The flaw known as BlueKeep could be as dangerous as EternalBlue, the basis of recent malware like WannaCry, according to a report by BitSight.
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Podcast Episode 90: WannaCry zombie haunts Boeing, UL tests for cyber security and Harvard war games election hacking
Podcast: Play in new window | Download (Duration: 48:33 — 55.6MB) | EmbedSubscribe: Android | Email | Google Podcasts | RSSIn this week’s podcast, Episode #90: has the WannaCry ransomware returned from the dead? We talk with an expert from Juniper Networks about what might be behind the outbreak at Boeing. Also: Underwriters Lab and Johnson Controls join us on the podcast to talk about a recent milestone: UL’s award of the first ever Level 3 certificate for cyber security. And we speak with one of the organizers of one of an election security table top exercise last week at Harvard’s Kennedy School.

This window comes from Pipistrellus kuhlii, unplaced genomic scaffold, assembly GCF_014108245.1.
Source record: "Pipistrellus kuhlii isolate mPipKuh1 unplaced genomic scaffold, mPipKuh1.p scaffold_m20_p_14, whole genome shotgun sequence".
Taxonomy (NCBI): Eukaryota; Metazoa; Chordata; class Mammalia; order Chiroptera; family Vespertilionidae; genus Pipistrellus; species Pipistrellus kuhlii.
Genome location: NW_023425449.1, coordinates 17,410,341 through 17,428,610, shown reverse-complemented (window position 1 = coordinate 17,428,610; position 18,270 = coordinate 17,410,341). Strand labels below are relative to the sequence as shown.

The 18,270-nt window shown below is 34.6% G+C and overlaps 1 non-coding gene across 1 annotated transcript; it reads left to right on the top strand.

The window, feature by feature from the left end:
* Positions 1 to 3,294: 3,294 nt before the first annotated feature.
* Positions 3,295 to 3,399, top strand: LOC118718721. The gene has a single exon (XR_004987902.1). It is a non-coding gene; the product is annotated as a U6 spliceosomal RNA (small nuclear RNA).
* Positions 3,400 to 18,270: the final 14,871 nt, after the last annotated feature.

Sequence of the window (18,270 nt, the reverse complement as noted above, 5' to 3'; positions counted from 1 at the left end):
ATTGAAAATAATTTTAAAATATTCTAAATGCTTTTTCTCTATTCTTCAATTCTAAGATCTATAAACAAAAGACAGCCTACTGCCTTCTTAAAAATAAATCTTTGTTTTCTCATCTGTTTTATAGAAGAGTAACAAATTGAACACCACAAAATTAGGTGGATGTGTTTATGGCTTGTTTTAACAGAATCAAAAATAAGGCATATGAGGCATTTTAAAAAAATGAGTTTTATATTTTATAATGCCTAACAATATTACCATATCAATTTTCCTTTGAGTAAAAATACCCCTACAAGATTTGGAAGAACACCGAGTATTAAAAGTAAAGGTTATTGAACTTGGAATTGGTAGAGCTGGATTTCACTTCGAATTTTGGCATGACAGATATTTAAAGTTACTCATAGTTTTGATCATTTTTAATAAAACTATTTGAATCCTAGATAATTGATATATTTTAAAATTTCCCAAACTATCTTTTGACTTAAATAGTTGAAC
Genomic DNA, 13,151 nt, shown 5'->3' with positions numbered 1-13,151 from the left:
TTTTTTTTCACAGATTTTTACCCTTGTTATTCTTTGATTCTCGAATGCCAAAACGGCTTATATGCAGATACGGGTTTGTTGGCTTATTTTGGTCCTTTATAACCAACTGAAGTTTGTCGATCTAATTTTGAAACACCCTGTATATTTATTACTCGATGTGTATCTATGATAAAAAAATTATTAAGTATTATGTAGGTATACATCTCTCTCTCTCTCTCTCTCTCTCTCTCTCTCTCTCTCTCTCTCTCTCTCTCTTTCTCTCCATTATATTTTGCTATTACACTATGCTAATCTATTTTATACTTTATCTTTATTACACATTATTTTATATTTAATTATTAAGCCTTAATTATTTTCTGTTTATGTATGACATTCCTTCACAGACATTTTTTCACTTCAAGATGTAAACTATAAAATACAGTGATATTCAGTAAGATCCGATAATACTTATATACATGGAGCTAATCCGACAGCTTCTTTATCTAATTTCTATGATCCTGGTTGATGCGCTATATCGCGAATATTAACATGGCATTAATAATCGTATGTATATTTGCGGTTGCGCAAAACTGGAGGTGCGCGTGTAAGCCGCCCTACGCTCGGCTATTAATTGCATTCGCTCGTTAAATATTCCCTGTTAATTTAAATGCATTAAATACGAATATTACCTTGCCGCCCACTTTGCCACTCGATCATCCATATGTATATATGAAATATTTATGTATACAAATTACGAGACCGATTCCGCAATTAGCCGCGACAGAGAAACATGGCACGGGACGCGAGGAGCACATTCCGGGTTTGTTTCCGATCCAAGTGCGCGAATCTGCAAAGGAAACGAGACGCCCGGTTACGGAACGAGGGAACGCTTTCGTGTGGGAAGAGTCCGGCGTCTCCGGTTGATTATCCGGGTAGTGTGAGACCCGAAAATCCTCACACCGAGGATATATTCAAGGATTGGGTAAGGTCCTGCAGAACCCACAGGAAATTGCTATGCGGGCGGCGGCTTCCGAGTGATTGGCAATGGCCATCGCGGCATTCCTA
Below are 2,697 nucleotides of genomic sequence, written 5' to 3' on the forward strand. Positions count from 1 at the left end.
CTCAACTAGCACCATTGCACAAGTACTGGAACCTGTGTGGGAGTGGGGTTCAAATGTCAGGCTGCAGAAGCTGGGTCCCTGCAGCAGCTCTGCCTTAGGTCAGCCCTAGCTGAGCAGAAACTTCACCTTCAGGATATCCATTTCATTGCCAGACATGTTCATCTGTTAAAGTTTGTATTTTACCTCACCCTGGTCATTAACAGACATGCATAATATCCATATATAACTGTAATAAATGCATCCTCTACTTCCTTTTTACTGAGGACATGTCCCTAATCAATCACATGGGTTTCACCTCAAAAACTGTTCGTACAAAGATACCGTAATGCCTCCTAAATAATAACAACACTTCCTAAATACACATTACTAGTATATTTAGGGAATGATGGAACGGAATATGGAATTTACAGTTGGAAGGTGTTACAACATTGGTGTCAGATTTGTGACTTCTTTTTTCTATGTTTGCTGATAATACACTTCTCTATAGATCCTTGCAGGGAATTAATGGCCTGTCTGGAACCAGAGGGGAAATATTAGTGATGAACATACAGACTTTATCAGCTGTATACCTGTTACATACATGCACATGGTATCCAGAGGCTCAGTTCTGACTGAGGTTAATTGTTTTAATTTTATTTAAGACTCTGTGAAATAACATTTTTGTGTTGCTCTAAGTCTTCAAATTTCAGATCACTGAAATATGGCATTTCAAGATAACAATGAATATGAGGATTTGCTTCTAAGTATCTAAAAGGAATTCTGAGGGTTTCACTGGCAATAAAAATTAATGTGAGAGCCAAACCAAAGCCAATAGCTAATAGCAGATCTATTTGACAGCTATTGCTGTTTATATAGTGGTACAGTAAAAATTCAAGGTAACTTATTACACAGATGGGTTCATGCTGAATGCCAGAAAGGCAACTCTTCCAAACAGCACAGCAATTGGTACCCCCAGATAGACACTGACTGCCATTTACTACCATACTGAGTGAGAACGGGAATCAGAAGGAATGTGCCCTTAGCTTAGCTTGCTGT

The Trump Administration on Tuesday said that the government of North Korea was responsible for the cyber attack dubbed “WannaCry” that infected hospitals in the United Kingdom and hundreds of thousands of other computers globally.
In-brief: A British researcher who became a hero after he stopped the WannaCry ransomware from spreading globally has been apprehended in Nevada and charged with distributing the Kronos banking trojan in the U.S. between July 2014 and July 2015.
In-brief: One week after the WannaCry ransomware knocked out hospitals in the UK and subway fare systems in Germany, the malware is as notable for who it didn’t affect for who it did. Among those spared WannaCry’s wrath: federal IT systems in the U.S. as well as consumers. But why?